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Berto ready for Ortiz

Story by Mariano A. Agmi
Photo by Chris Cozzone

WBC Welterweight Champion Andre Berto (27-0, 21 KOs) has seen and experienced a lot in his 27 years. The Haitian-American boxer is a family man, a fighter, a champion and to many in his parents’ native Haiti, a hero.

On Saturday, April 16th, the speedy boxer-puncher faces “Vicious” Victor Ortiz (28-2, 22 KOs), a young Mexican-American eager to redeem himself to the public after suffering a crushing defeat at the hands of Argentine brawler Marcos Maidana in 2009.

“Victor Ortiz is a big guy, physically bigger than I am. He has a little speed and some power but he’s limited in a lot of areas," states Berto. "He tries to box but needs to be set on his feet to throw punches. I believe that everyone he’s been in there with, he’s hurt, so I have to go in there and stay sharp, keep my defense up and not make mistakes”.

Despite his opponent’s physical gifts, Berto believes that not only does he have natural advantages of speed and power over Ortiz, but he also possesses a stronger will to win. Berto’s rationale is derived from Ortiz’ reaction to adversity on the night he fought Maidana.

In that bout, Ortiz knocked Maidana down in round one and ran into a huge right hand after attempting to finish the Argentine off, suffering a hard knockdown. Ortiz dropped Maidana twice more in round two, but the Argentine roared back with explosive power shots in the ensuing rounds. Maidana’s right hand could not miss in rounds five and six, finally dropping the Mexican-American and convincing him to surrender. The fight has haunted Ortiz ever since, causing him to fight in a more conservative manner in his next 5 fights.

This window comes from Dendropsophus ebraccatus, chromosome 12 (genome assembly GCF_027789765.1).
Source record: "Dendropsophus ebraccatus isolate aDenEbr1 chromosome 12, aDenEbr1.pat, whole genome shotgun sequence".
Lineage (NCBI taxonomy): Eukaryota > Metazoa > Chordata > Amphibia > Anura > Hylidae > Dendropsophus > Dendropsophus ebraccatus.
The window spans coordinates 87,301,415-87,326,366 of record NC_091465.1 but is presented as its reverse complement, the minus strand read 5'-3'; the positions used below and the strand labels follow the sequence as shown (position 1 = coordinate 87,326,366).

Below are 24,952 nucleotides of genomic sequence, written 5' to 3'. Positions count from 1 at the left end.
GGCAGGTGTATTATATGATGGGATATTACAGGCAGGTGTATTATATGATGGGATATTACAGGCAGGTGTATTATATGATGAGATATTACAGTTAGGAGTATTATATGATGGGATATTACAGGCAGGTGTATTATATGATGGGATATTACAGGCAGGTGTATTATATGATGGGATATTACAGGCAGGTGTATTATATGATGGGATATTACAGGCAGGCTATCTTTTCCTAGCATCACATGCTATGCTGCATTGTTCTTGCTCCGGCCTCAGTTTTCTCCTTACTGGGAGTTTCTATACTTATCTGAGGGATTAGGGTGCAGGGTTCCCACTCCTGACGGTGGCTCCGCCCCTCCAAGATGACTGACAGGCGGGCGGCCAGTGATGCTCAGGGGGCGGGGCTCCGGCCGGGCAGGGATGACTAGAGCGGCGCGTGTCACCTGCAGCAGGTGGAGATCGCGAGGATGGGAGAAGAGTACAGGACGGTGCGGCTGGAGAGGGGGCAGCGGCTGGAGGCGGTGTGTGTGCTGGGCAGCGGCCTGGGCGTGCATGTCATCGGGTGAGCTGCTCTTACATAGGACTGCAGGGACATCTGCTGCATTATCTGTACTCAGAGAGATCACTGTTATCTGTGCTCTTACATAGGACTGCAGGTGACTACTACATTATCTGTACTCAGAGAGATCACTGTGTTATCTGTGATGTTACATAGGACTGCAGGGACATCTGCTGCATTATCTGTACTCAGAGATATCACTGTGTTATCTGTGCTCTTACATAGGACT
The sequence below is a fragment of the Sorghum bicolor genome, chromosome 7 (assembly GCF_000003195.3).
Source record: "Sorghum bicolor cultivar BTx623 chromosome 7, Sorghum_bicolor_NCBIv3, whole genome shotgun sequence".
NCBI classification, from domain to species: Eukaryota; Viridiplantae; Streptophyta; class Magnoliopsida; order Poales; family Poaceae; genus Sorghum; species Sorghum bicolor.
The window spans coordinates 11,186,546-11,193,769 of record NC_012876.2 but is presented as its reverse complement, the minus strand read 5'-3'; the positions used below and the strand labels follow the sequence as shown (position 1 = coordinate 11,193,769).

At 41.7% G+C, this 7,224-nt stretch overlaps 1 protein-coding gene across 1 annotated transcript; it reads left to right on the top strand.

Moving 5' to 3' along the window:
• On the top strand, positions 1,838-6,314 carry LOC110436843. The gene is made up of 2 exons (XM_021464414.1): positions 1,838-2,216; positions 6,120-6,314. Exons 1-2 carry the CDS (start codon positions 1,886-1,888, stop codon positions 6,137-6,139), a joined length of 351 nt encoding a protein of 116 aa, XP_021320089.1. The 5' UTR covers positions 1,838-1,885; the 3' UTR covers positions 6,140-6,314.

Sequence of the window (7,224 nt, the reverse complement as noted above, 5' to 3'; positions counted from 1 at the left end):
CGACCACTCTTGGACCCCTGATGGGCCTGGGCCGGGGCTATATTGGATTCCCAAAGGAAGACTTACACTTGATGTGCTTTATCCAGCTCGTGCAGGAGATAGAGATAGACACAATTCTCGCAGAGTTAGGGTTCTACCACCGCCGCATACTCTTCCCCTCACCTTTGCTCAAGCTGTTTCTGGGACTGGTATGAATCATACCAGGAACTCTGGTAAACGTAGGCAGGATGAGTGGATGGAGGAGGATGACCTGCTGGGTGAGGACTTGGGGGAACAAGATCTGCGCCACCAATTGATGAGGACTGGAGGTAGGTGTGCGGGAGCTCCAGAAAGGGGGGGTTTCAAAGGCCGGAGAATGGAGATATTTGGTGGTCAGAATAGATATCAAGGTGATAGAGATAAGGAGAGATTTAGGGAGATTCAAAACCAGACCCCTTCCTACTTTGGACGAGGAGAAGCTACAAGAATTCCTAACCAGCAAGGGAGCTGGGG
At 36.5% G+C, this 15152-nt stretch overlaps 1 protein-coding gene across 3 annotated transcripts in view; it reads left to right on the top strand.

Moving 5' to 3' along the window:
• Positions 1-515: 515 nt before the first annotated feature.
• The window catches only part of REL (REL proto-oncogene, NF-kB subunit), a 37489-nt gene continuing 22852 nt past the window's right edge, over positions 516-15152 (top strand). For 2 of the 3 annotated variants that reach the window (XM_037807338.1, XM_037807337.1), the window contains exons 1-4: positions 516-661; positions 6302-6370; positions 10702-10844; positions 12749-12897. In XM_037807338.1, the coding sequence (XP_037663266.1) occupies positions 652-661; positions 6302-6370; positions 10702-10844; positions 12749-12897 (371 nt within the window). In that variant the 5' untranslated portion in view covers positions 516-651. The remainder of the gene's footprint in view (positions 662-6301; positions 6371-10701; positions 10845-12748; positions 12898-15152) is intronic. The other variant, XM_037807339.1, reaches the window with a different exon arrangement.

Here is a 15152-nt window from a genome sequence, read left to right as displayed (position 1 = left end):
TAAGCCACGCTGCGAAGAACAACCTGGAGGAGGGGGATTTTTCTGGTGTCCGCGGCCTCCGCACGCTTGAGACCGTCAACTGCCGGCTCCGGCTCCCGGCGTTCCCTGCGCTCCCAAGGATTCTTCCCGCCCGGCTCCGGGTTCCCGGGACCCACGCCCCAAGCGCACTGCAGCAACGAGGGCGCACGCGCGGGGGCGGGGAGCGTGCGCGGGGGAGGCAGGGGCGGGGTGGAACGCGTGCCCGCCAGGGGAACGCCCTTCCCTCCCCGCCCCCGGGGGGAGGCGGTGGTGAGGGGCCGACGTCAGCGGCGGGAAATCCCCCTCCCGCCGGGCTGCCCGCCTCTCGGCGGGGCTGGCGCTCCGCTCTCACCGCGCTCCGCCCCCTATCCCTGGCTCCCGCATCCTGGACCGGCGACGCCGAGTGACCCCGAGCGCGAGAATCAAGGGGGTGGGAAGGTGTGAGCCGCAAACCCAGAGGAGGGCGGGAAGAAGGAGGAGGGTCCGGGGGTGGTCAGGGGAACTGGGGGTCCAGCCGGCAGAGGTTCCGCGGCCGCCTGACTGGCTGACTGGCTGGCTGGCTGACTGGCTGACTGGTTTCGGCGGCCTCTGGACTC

“The fight game is 80-90% mental,” explains Berto. “I think [the Maidana fight is] something he’s going to be battling. You can be in the best shape possible, but if you’re not ready mentally, you’re not going to win. So I know that his team has been trying to prepare him mentally, trying to encourage him. But that’s something that he has to overcome for himself.”

Berto firmly believes that a fighter’s mentality is shaped from his past experiences: his challenges, his upbringing, and the fighting spirit that lies beneath the surface.

“That reaction probably just comes from the way [Ortiz] was brought up,” predicts Berto. “The type of breed or person that I am – the way I’m built, I would rather fight to the death than to turn my back on a fight like that.”

Berto is part of a fighting family. His father Dieuseul was a successful martial artist. Emigrating from Haiti, Dieuseul encouraged his children to pursue various combat disciplines, igniting their fire for competition and urging them to become the best in their chosen field. His older brother Cleveland was a Florida wrestling champion and now serves as Andre’s personal trainer. His sister Revelina, a mixed martial artist, serves as his chef during training camp. His brother Edson and younger sister are also MMA fighters. Every member of the family works in unison to achieve one objective: victory.

Berto believes that when pushed to the limit, as he was in his close bout against Luis Collazo in 2009, a real fighter meets the challenge head-on and finds a way to win, even when he feels he has nothing left.

“You know, the way [Ortiz] reacted in that situation with Maidana is something that I couldn’t picture myself doing. I got caught early in my career [against Cosme Rivera]. My hand just hit the canvas, and I got aggressive. I didn’t quit, I got aggressive.”